About Kathryn Rose
It all started with a ferry boat…
“Every summer, we used to take a road trip to visit relatives in Oregon and California. The car ride could last up to two days, so it got to the point where we had a stack of cassette tapes (and later CDs) that we always brought with us. I remember listening to these tapes of a group called The Ferryboat Musicians, and they did all sorts of folk songs, Irish and Scottish songs, cowboy songs, you name it! That really laid the foundation and showed me the wide range of emotions and experiences contained in folk music.”
Then, a handwritten surprise…
“My grandmother passed away after my first year of college. She was a concert pianist and a church organist for forty years, and she had a baby grand piano in the house. As we were going through her things, I stumbled across these handwritten music pages tucked inside the piano bench. In the margins, the songs were labelled as Irish and some said that they were just fragments. One of my grandmother’s friends was from Ireland, and I think they were arranging music so that my grandmother could accompany her. Having this gift of songs to research and learn is what really started me down the path of Irish music.”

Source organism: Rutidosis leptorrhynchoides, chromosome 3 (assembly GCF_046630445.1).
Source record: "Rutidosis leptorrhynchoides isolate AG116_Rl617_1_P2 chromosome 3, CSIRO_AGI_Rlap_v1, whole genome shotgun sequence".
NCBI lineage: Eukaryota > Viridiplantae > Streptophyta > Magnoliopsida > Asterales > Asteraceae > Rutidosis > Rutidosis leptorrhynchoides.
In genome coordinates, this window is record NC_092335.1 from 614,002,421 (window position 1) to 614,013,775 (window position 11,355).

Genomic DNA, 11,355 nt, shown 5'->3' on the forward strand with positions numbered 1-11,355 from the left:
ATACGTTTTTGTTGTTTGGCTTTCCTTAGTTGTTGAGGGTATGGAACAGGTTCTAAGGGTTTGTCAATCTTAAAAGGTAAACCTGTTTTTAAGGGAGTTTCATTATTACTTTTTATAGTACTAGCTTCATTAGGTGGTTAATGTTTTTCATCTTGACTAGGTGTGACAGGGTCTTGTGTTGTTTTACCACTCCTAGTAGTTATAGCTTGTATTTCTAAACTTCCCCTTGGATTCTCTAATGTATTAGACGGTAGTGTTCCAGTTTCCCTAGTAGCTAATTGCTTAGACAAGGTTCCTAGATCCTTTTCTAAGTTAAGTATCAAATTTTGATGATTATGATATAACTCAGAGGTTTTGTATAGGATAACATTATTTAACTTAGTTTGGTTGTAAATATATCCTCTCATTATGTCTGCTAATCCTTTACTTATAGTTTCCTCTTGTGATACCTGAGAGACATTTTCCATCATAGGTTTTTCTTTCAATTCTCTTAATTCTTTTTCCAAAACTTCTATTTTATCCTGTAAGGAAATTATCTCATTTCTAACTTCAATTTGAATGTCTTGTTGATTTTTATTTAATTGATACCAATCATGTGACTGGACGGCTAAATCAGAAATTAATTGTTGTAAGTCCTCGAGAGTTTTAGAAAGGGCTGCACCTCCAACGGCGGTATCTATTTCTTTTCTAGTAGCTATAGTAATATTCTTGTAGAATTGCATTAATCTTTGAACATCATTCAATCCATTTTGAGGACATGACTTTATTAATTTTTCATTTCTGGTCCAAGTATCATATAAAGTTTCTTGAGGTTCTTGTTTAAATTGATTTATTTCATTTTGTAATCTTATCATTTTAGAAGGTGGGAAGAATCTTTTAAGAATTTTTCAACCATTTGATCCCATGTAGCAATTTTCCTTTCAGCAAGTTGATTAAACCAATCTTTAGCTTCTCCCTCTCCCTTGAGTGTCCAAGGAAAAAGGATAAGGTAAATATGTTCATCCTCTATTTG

Kathryn performs folk music from both sides of the pond, with an emphasis on Ireland and even a dash of Gaeilge here and there. Her influences include Susan McKeown, Christy Moore, Mairéad Ní Mhaonaigh, Niamh Parsons, Dougie MacLean, Kate Rusby, Kat Eggleston, and more. With her melodic voice, her love of world cultures and her attention to detail, she continues the tradition of Celtic folk music as an artist, a performer and an inspiration for peace and harmony in a complicated world. She and her husband live in somewhat peaceful harmony with their brood of hooligan cats.
Kathryn currently plays the guitar, but at various times in her life has had encounters with the piano, violin, lap harp, ukulele, and tin whistle. She has transitioned from a classical singing background into the folk world. Her favorite musical style is sean-nós, and she is working on her Gaeilge to perform more of these songs in the future.
From the artist: “The CD is called Origins because I wanted to highlight songs that I either learned at a young age or have become foundational to my identity as a musician. Bunch of Thyme and Streets of Derry I’ve known since I was little, and more recently learned ones like Galway Shawl were included because I learned them from musicians I met at the Coastal Celtic Festival, which was my first music festival as a folk performer.”